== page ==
In South Africa, you don’t die without a will. You either die with one you signed or one the State wrote for you – the Intestate Succession Act. It’s preferable that you write your own will. You’ve spent your life accumulating your assets and building up your estate, so you should be the one to decide what happens to them once you’re gone, not the State. In your will you decide who gets what (your beneficiaries) and who will carry out your wishes (your executor), besides other details.
A will is one of the few agreements that must be in writing for it to be valid. It can be handwritten, typed or be a combination of both. Avoid handwriting a will where you can – not everyone has consistent handwriting and you leave the door open for the will to be challenged if the handwriting doesn’t look the same throughout the document.
You need to be 16 years or older and mentally able to appreciate what you are doing when you draw up your will and when you sign it. If there might be questions about your competence to draw up and sign a will, it’s a good idea to have an appropriate medical professional present to confirm that in giving of instructions and in signing the will, you are of sound mind. Have them produce an affidavit to this effect and attach it to your will. It will help prevent disputes at a later stage.
A will must be signed in the presence of two witnesses. Important points to note about signing a will:
- Date your will. If you write more than one will in your lifetime (and you should as your life circumstances change) and don’t date them and destroy older versions, it’s going to be challenging (and costly) for your beneficiaries to prove to a court which will is your actual last will.
- The witnesses must be 14 years or older and must not be a beneficiary (or married to a beneficiary) or your executor, trustee or a guardian. If any of these people witnesses you signing your will they cannot benefit from your will or be appointed an executor, trustee or guardian. It is wise to put a note identifying the witnesses with your will in case there’s a dispute.
- You must sign in the presence of both witnesses who must sign as witnesses in your presence and each other’s presence. Witnesses don’t need to know what’s in your will. All they are doing, by signing as a witness, is confirming they witnessed you signing the document you called your will.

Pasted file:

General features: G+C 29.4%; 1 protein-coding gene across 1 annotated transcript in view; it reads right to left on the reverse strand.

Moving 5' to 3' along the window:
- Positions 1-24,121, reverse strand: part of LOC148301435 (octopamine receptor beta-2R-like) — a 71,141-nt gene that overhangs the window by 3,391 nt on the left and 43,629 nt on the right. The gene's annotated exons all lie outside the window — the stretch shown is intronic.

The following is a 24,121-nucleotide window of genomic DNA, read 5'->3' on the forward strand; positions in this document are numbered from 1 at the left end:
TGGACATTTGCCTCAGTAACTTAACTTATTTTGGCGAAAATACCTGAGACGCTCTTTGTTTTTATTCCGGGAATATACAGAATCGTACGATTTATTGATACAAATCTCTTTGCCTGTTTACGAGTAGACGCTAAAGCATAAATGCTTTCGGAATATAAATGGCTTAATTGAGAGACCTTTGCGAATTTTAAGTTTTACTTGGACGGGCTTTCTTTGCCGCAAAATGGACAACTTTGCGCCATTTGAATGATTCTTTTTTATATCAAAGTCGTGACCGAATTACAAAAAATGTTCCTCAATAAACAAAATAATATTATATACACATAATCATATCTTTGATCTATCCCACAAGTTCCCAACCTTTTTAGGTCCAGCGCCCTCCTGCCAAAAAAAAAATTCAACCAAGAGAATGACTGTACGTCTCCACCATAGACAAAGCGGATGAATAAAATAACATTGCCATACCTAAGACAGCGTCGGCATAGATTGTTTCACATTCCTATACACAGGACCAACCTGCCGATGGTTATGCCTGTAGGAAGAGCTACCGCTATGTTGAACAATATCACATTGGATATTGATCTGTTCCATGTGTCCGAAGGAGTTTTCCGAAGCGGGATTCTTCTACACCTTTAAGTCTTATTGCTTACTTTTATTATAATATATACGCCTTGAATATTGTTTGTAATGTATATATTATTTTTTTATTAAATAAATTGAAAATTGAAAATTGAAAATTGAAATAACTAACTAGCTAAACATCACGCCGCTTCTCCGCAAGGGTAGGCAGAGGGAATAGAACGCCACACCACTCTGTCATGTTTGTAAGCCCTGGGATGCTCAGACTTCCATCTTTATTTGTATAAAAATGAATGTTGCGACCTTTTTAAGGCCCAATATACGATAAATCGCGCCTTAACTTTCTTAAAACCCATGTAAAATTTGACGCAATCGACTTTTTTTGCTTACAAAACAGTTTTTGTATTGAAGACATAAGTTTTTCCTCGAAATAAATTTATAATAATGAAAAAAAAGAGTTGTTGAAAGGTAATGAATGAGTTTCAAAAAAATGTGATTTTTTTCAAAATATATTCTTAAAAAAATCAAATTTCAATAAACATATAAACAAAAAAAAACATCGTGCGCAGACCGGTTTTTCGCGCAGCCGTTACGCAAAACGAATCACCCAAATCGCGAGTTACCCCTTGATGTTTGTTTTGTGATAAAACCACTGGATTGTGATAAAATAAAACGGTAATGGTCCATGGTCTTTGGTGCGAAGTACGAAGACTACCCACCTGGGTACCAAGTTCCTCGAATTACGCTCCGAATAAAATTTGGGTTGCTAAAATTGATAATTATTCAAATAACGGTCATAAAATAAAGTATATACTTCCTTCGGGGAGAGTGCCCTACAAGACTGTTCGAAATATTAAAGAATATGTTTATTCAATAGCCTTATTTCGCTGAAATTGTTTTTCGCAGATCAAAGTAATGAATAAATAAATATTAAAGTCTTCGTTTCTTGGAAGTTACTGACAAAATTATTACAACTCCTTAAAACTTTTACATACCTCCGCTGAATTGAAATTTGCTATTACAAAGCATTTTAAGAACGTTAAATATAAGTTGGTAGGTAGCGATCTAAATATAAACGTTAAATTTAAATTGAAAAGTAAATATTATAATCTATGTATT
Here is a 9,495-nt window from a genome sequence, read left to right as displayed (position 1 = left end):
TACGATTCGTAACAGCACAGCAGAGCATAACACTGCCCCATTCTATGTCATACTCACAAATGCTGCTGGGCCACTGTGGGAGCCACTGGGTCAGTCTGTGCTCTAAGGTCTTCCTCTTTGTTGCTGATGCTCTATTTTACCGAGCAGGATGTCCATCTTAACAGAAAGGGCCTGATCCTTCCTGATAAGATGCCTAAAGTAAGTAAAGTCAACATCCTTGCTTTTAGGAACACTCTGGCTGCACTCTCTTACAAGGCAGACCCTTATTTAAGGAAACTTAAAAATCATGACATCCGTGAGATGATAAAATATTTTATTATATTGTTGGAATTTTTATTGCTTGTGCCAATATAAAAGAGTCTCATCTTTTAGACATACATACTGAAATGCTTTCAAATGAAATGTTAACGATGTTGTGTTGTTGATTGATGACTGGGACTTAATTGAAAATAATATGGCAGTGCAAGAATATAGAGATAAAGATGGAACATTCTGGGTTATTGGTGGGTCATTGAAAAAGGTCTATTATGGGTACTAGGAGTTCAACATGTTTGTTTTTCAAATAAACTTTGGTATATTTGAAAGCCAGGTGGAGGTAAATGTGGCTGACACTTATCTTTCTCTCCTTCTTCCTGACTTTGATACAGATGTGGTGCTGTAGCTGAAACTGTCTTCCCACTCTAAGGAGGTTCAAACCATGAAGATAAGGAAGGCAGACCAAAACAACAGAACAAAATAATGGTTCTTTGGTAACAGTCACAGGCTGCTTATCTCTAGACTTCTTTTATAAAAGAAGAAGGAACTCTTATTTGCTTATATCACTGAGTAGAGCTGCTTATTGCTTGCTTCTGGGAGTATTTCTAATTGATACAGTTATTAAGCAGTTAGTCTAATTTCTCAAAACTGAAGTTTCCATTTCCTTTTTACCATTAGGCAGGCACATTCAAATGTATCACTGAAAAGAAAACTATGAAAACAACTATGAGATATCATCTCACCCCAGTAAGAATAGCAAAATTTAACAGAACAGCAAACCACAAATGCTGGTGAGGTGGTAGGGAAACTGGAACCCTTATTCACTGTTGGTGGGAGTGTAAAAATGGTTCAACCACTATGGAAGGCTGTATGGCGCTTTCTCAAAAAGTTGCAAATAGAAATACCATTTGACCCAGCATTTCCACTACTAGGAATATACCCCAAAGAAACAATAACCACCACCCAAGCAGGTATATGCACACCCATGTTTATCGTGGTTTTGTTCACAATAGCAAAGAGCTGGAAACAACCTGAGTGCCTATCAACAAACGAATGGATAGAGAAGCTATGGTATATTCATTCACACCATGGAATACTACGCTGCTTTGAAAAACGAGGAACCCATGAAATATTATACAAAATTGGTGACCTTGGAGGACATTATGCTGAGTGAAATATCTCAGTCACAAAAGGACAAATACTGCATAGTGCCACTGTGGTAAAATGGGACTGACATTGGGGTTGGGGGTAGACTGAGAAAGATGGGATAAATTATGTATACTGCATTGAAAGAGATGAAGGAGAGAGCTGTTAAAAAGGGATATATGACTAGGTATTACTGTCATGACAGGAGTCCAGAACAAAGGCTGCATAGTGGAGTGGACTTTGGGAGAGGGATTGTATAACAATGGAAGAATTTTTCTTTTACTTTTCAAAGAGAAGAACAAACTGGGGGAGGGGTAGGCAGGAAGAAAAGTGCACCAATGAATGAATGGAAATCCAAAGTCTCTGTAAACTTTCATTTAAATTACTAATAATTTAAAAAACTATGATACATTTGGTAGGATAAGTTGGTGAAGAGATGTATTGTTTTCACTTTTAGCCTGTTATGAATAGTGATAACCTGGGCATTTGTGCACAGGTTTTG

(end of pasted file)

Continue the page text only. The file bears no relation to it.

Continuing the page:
- The will must be signed on each page (anywhere on the page) and at the end of the will. On the last page, sign immediately after the last provision of the will. If you leave a gap between the last provision and the signatures, you will invalidate your will.
- If you cannot sign your will, you can make a mark on it in the presence of a commissioner of oaths as well as the witnesses or you can direct another person to sign your will for you, again in the presence of the commissioner and the witnesses. The commissioner needs to append a certificate to your will to validate these methods of you singing your will.
Do not hide your will or keep it a secret the fact that you have a will. Your will is needed immediately on your passing. If no one knows you have a will, no one will look for it and your estate will, at least initially until the will is found, be dealt with in terms of the Intestate Succession Act. If the will is found at a later stage, there will be an egg to unscramble to try honour your wishes as expressed in your will rather than follow the laws of intestate inheritance. So, keep your will safe and let at least one trusted someone know where to find it.
A will is a dynamic document. As your life circumstances change, review your will to see if it still meets your needs. Minor children need guardians. And their inheritance should be paid into a trust (which you can create in your will) otherwise it will be paid into the Guardian’s Fund (a fund administered by the Master of the High Court). If you get divorced, make any changes required to your will as soon as possible. If you die within three months of the divorce and your ex-spouse is listed as a beneficiary, your ex-spouse will be treated as if they had died before you and will be excluded from your will. Decide immediately who you want to inherit from you.
For more information, visit the Law Society of South Africa.